Rangamati is 77 km east of Chittagong town beautifully situated over a series of islands in Kaptai Lake. The town was laid out as an administrative center and modern day hill station in the 1960’s after the damming of the Karnofuli River.
The vast majority of tribal here are Chakma and much of their ancestral land is flooded by the lake. The population of the town is however overwhelmingly Bangladeshi tourist from the cities descend on the town en make weekends.
Sights and activity in Rangamati
The small tribal cultural institute has displayed on the tribes of the hill tracts including customs, bamboo flutes, coins and silver & ivory necklaces. There is also a map showing where the different tribes live.
There are several modern Buddhist Viharas (Monasteries) in and around the town. The biggest is the Bana Vihara on the headland of the northern end of the town. In one open walled hall there are celebrate thrones far head abbot in the form of a Naga serpent.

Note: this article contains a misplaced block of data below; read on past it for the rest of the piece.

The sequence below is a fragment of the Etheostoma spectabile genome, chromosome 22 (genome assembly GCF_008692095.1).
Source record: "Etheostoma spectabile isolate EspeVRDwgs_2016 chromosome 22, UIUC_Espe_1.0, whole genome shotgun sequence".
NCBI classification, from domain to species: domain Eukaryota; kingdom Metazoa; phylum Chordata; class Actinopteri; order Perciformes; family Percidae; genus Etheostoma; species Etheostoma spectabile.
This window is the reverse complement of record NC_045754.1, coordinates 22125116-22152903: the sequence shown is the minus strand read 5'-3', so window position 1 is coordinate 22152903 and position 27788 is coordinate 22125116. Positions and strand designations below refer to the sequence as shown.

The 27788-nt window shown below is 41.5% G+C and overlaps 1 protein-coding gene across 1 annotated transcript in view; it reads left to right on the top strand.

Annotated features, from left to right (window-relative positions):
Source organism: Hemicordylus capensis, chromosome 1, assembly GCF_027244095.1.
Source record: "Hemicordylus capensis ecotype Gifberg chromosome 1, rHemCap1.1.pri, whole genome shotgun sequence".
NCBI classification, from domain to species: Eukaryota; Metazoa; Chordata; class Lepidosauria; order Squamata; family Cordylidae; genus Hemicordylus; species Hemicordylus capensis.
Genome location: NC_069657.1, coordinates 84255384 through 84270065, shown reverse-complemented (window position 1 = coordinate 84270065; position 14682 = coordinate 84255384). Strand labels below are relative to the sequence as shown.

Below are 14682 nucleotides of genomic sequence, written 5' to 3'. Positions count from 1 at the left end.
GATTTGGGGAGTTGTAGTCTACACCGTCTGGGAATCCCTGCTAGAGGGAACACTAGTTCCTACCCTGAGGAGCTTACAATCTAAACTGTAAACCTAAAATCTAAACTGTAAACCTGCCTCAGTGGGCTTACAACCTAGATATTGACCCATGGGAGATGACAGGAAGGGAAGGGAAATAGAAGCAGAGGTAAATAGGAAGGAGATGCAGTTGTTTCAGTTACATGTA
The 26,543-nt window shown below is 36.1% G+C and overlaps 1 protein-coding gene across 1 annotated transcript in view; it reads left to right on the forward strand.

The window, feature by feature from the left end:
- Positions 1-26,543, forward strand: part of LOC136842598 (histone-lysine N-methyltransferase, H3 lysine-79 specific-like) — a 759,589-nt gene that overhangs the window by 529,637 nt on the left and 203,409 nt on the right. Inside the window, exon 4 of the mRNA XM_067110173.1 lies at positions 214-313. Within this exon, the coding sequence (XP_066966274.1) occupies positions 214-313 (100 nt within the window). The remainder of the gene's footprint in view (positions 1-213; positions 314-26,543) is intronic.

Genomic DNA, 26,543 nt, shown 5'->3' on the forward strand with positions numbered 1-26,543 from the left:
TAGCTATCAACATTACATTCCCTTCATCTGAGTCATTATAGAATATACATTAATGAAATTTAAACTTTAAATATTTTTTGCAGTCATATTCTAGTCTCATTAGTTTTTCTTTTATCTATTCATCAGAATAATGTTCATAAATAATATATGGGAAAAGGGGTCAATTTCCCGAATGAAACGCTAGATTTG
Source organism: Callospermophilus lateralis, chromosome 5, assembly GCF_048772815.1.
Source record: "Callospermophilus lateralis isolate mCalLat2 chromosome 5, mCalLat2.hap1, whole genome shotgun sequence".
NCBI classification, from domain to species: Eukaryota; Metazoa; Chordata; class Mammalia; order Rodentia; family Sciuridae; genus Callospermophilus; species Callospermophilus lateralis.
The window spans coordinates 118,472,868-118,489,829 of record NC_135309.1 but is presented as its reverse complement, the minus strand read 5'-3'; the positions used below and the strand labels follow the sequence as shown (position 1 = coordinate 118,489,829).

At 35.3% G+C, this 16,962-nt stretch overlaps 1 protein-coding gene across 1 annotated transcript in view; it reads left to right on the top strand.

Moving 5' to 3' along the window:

The Chakma king has his Rajbari on a neighboring island. The Rajbari is not open for visitors but the Raja Vihara on the same island has a large bronze statue of Shakya Muni (The traditional Buddha) ever seen by a small and friendly Monastic community. The island is reached by small launches at the end of the lane that runs between the cultural institute and the Saberang restaurant. The boat also goes to Bana Vihara.
A Boat Trip
On kaptai Lake, country’s largest artificial lake, with stops at tribal villages along the way is the high light of a visit here. The lake is ringed with banana plantations and thriving patches of tropical and semi evergreen forest. The level of the lake varies considerably throughout the year. When it starts to fall in March, the emerging land is farmed before the lake rise again in the monsoon season.
While the lake itself is beautiful the villages you’ll see around it make trip special. Bring binoculars for bird-watching and better viewing of some of the thatched villager and fishing boats. Tourist boats are usually Chakma villages, allowing you to see traditional bamboo houses and small Buddhist shrines made by bamboo.